Twelfth Monkey

I'm sure it'll all work out, but it's the return of capital that is the bigger risk in any scheme arranged on these lines - after five years at 15%, you are still down 25% until capital is repaid in full.  I take it the investment itself is unregulated (meaning it is not Regulated for sale in the UK).  This isn't a problem in itself, but when something goes wrong with such a scheme (and I really am not saying it will with yours), getting recompense ain't as easy.

EDIT: I typed 35%, not 25% first off - I'd take anything I say with a pinch of salt...


EDIT EDIT: Apart from this, which is aimed at all, not at Bob.  As a general rule of thumb, be wary.  What sounds too good to be true usually is.  Returns will tend to be commensurate to risk, so a high headline rate tends to mean (but doesn't always mean) that those operating the scheme have to offer such rates to attract money.  Borrowing from a bank would be cheaper, which begs the question 'why'.  If you are satisfied with the answers, or that someone you trust implicitly is, it's your call.  

Risk become apparent after the event.  I've seen things go wrong because they were not as described, because supposed 'security' was not there, because of legal failings, regulatory failings etc etc.  Investing in the UK isn't cheap, because the degree of regulation is heavy and consumer protection is very high in comparison with most of the world.  But nonetheless be wary.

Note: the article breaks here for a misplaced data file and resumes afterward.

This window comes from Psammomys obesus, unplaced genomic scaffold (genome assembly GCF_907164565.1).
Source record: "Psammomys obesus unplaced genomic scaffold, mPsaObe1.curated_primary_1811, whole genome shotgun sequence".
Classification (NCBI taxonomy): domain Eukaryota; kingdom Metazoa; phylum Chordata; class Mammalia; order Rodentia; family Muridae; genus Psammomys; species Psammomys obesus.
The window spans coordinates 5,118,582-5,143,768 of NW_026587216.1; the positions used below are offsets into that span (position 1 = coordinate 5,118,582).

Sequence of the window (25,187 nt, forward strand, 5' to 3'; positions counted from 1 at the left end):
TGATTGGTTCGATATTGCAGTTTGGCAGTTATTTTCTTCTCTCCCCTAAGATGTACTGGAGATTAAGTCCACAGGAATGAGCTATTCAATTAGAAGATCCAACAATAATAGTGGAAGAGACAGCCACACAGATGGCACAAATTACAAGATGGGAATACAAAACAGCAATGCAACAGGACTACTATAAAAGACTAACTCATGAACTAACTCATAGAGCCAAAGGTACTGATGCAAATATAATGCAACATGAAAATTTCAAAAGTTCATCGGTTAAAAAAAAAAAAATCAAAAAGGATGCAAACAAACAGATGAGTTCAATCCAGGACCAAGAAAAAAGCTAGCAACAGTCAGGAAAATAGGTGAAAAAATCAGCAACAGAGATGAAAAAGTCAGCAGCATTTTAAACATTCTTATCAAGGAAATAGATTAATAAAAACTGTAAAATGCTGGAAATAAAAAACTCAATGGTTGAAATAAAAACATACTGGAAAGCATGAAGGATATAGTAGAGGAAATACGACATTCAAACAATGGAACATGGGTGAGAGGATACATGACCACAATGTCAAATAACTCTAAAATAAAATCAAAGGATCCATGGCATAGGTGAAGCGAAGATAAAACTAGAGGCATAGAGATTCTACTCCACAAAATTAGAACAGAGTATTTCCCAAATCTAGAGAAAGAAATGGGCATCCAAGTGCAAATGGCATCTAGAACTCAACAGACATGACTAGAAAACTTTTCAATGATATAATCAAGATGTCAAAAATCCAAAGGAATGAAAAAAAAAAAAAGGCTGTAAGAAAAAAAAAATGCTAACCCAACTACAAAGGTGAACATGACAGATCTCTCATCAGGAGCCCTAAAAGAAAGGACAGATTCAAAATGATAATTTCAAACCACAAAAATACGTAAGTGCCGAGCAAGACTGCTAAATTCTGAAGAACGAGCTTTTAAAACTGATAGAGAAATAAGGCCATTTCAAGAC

And diversity is the single most important thing you can (and should) hold in your portfolio.  Even the highest risk portfolio I run (and the one I use myself) has fifteen separate investments in it, managed by twelve different companies and no single part exceeds ten per cent.  Lower risk portfolios ratchet the diversity up massively.

Aanyway, busman's holiday.  Back to insulting my fellow road user and sneering at awful numberplates...
Bob Sacamano

Twelfth Monkey wrote:
I'm sure it'll all work out, but it's the return of capital that is the bigger risk in any scheme arranged on these lines - after five years at 15%, you are still down 25% until capital is repaid in full.  I take it the investment itself is unregulated (meaning it is not Regulated for sale in the UK).  This isn't a problem in itself, but when something goes wrong with such a scheme (and I really am not saying it will with yours), getting recompense ain't as easy.

EDIT: I typed 35%, not 25% first off - I'd take anything I say with a pinch of salt...


Yes, it's unregulated, these are alternative investments; care homes, airport terminals here and abroad, property development etc. I would recommend a mix of investments (well actually I wouldn't recommend anything as I'm not an IFA) and as you say make sure that your initial capital can be recovered. An unrelated investment that a family member put money into did go tits up but there was more than enough asset cover to ensure she quickly got all her money back.